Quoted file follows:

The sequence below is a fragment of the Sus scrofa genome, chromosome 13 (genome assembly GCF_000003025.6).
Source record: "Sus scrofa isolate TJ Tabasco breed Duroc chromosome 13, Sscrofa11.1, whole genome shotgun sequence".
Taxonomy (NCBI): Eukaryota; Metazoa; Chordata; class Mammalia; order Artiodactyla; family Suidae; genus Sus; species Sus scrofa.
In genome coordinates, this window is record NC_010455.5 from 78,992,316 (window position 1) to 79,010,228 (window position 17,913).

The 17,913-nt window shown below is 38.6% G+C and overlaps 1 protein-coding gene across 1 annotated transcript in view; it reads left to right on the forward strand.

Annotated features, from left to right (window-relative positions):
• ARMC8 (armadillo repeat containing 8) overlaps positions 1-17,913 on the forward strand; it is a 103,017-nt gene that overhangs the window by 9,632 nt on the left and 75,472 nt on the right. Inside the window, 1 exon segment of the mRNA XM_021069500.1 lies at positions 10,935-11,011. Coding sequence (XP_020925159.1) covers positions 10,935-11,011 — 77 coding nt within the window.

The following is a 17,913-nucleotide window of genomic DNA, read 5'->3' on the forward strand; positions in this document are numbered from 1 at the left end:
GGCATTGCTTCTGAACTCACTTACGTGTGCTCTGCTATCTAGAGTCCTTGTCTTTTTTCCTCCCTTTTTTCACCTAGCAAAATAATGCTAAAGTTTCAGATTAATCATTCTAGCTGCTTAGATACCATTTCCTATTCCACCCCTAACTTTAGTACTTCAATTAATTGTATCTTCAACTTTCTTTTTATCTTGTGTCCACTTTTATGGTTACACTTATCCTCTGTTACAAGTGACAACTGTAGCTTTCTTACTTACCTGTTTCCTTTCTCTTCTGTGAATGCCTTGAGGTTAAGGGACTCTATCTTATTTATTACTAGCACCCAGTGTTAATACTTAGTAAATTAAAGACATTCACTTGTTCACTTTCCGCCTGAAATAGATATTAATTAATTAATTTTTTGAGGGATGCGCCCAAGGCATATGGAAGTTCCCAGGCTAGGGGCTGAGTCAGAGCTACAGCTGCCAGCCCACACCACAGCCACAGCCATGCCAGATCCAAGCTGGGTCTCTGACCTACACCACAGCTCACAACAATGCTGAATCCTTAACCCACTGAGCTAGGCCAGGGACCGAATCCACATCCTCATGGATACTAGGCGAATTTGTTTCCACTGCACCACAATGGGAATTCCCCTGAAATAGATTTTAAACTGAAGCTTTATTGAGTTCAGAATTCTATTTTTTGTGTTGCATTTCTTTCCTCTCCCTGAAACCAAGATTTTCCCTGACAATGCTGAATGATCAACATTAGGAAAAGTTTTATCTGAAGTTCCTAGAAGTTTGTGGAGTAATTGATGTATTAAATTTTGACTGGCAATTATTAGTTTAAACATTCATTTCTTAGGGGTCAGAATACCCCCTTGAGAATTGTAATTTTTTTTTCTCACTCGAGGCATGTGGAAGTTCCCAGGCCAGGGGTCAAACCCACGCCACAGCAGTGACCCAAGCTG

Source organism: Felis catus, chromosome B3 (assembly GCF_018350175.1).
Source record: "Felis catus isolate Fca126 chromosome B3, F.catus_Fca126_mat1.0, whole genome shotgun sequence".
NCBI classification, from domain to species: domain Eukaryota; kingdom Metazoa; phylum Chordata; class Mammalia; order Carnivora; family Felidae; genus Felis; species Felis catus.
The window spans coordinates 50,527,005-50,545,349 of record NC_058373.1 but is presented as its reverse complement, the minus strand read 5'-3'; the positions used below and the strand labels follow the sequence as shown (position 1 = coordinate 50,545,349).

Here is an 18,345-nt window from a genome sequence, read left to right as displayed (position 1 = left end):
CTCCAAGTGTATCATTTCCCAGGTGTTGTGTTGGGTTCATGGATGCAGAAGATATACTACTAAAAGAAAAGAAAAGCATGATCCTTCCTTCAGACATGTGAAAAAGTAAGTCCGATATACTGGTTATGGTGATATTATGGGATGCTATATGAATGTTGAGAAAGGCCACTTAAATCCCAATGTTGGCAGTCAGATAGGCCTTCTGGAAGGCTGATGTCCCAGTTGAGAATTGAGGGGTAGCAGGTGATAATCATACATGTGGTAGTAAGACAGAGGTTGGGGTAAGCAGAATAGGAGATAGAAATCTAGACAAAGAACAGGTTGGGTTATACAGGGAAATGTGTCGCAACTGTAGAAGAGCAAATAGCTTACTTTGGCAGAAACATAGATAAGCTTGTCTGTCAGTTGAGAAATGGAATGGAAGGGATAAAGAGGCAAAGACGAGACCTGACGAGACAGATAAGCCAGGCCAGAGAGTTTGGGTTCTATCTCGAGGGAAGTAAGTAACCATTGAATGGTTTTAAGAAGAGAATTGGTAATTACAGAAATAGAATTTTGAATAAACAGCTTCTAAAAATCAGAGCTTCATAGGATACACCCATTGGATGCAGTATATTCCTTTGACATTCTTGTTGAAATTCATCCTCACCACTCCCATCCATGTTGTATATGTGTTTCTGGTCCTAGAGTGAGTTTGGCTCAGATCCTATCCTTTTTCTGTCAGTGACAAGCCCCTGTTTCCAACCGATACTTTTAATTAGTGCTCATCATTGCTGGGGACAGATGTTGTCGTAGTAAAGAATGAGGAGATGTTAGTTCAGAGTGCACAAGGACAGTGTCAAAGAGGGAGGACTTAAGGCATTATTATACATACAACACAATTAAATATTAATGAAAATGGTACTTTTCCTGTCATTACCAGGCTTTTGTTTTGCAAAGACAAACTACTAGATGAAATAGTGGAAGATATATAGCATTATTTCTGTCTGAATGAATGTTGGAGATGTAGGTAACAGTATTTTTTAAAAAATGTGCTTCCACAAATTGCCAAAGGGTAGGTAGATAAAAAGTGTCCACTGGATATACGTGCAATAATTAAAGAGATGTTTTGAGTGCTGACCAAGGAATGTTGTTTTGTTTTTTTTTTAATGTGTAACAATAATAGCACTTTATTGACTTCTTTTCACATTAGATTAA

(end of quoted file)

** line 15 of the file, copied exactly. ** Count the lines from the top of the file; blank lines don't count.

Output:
CTCCAAGTGTATCATTTCCCAGGTGTTGTGTTGGGTTCATGGATGCAGAAGATATACTACTAAAAGAAAAGAAAAGCATGATCCTTCCTTCAGACATGTGAAAAAGTAAGTCCGATATACTGGTTATGGTGATATTATGGGATGCTATATGAATGTTGAGAAAGGCCACTTAAATCCCAATGTTGGCAGTCAGATAGGCCTTCTGGAAGGCTGATGTCCCAGTTGAGAATTGAGGGGTAGCAGGTGATAATCATACATGTGGTAGTAAGACAGAGGTTGGGGTAAGCAGAATAGGAGATAGAAATCTAGACAAAGAACAGGTTGGGTTATACAGGGAAATGTGTCGCAACTGTAGAAGAGCAAATAGCTTACTTTGGCAGAAACATAGATAAGCTTGTCTGTCAGTTGAGAAATGGAATGGAAGGGATAAAGAGGCAAAGACGAGACCTGACGAGACAGATAAGCCAGGCCAGAGAGTTTGGGTTCTATCTCGAGGGAAGTAAGTAACCATTGAATGGTTTTAAGAAGAGAATTGGTAATTACAGAAATAGAATTTTGAATAAACAGCTTCTAAAAATCAGAGCTTCATAGGATACACCCATTGGATGCAGTATATTCCTTTGACATTCTTGTTGAAATTCATCCTCACCACTCCCATCCATGTTGTATATGTGTTTCTGGTCCTAGAGTGAGTTTGGCTCAGATCCTATCCTTTTTCTGTCAGTGACAAGCCCCTGTTTCCAACCGATACTTTTAATTAGTGCTCATCATTGCTGGGGACAGATGTTGTCGTAGTAAAGAATGAGGAGATGTTAGTTCAGAGTGCACAAGGACAGTGTCAAAGAGGGAGGACTTAAGGCATTATTATACATACAACACAATTAAATATTAATGAAAATGGTACTTTTCCTGTCATTACCAGGCTTTTGTTTTGCAAAGACAAACTACTAGATGAAATAGTGGAAGATATATAGCATTATTTCTGTCTGAATGAATGTTGGAGATGTAGGTAACAGTATTTTTTAAAAAATGTGCTTCCACAAATTGCCAAAGGGTAGGTAGATAAAAAGTGTCCACTGGATATACGTGCAATAATTAAAGAGATGTTTTGAGTGCTGACCAAGGAATGTTGTTTTGTTTTTTTTTTAATGTGTAACAATAATAGCACTTTATTGACTTCTTTTCACATTAGATTAA